Experts: Monkeypox Shouldn’t Slow Celebrating Pride Month

As dozens of monkeypox cases spread across the U.S., the Centers for Disease Control and Prevention said the outbreak needn’t dampen Pride Month festivities.

Demetre Daskalakis, director of the CDC’s HIV/AIDS division, said the message goes out to all communities. That message is vigilance, and if you have a rash, to get medical attention. He adds to “be aware that this is potentially spreading in some communities.”

The CDC said as of last Friday, there have been 45 confirmed monkeypox cases in the U.S. Most are men who have intimate relations with other men.

The worldwide total as of June 8 was 1,177 cases.

Dr. David Heymann, World Health Organization advisor and former head of its emergency department, said the likely origin of the outbreak is known. It is narrowed down to sexual transmission at two raves in Europe.

There had not previously been widespread outbreaks of monkeypox outside of Africa, where he said it is endemic in animals. Heymann said it can spread through “close contact with the lesions of someone who is infected,” and sexual contact “has now amplified that transmission.”

Ominously, health officials say close contact with an infected individual, their clothing or bedsheets may bring on infection.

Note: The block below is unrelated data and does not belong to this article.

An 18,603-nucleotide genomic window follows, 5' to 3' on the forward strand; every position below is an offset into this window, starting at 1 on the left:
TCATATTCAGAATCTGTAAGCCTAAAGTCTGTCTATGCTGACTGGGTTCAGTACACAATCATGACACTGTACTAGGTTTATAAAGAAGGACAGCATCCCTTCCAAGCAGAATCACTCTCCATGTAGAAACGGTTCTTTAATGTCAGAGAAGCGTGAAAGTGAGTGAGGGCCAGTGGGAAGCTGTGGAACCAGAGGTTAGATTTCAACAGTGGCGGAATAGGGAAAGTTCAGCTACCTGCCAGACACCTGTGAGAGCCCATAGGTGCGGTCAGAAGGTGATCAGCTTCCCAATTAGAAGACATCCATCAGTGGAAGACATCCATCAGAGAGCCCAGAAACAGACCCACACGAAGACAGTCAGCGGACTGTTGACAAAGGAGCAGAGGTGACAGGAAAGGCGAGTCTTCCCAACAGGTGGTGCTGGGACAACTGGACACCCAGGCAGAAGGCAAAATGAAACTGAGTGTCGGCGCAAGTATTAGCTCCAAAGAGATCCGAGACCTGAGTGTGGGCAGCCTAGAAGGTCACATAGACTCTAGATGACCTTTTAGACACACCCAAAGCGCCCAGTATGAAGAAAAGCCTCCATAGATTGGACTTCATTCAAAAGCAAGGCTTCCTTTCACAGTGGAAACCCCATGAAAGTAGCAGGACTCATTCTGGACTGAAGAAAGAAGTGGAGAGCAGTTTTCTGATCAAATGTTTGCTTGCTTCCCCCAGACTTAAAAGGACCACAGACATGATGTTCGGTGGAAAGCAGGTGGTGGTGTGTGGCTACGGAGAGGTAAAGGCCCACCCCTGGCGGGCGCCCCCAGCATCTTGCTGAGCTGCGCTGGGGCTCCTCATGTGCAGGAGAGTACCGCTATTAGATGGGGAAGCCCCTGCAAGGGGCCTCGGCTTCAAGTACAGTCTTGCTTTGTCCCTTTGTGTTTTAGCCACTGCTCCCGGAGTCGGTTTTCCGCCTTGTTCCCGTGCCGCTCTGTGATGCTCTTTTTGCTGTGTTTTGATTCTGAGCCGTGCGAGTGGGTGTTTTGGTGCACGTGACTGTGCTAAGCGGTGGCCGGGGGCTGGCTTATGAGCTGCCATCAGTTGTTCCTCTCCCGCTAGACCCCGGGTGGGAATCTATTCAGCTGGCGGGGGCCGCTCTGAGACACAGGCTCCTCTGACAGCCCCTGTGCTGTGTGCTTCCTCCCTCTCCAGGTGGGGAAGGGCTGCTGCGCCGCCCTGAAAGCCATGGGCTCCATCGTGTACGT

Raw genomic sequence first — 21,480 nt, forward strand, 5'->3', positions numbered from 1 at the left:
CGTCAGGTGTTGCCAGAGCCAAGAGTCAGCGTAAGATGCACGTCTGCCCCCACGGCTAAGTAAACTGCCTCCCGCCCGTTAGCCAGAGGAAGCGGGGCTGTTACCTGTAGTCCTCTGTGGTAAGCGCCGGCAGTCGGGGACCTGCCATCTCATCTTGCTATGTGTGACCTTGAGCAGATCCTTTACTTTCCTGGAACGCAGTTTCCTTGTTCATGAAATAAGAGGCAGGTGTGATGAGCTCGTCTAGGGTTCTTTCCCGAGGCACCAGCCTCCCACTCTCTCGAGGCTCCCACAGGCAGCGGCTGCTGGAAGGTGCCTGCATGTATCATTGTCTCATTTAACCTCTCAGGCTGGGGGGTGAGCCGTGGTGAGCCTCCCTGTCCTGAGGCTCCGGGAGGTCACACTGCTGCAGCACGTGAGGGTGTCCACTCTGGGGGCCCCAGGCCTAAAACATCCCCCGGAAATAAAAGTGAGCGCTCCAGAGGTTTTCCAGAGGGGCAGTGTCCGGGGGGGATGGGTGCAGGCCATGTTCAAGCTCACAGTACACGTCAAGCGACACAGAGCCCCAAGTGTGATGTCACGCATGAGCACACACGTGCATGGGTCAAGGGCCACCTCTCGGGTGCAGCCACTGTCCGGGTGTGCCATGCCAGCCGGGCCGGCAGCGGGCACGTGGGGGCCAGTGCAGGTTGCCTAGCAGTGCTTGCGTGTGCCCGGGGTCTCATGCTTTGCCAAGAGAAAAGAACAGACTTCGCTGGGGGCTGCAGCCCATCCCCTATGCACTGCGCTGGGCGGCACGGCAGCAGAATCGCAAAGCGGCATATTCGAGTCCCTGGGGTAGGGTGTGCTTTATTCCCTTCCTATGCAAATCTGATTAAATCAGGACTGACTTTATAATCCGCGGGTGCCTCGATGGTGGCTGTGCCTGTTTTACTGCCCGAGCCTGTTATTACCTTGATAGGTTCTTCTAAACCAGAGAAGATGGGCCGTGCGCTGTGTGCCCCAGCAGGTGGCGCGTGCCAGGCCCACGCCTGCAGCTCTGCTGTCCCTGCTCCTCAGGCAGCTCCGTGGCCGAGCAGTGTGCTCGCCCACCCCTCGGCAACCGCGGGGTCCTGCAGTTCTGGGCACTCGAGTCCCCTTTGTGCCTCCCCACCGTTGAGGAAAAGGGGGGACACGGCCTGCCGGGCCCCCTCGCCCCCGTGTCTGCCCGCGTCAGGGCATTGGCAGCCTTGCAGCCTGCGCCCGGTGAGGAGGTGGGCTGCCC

Another WHO official said most Pride events are outdoors and family friendly. Andy Seales, an advisor for the WHO’s department of sexually transmitted infections programs, said the group “does not see any real reason to be concerned” about transmission at these gatherings.

The organization does warn the LGBT community that condoms are in no way to be considered protection from monkeypox. It also cautions that enclosed spaces such as nightclubs are a far riskier environment.

Health officials now believe that the virus has been spreading in Europe since as early as March 15. Most U.S. cases are thought to be linked to international travel.

Infections begin with a fever, and then a rash spreads across the face. At roughly five days, the lesions appear on the skin, many times in places challenging to detect by one person on themselves. Persons with symptoms are advised to isolate themselves at home and avoid close contact with others.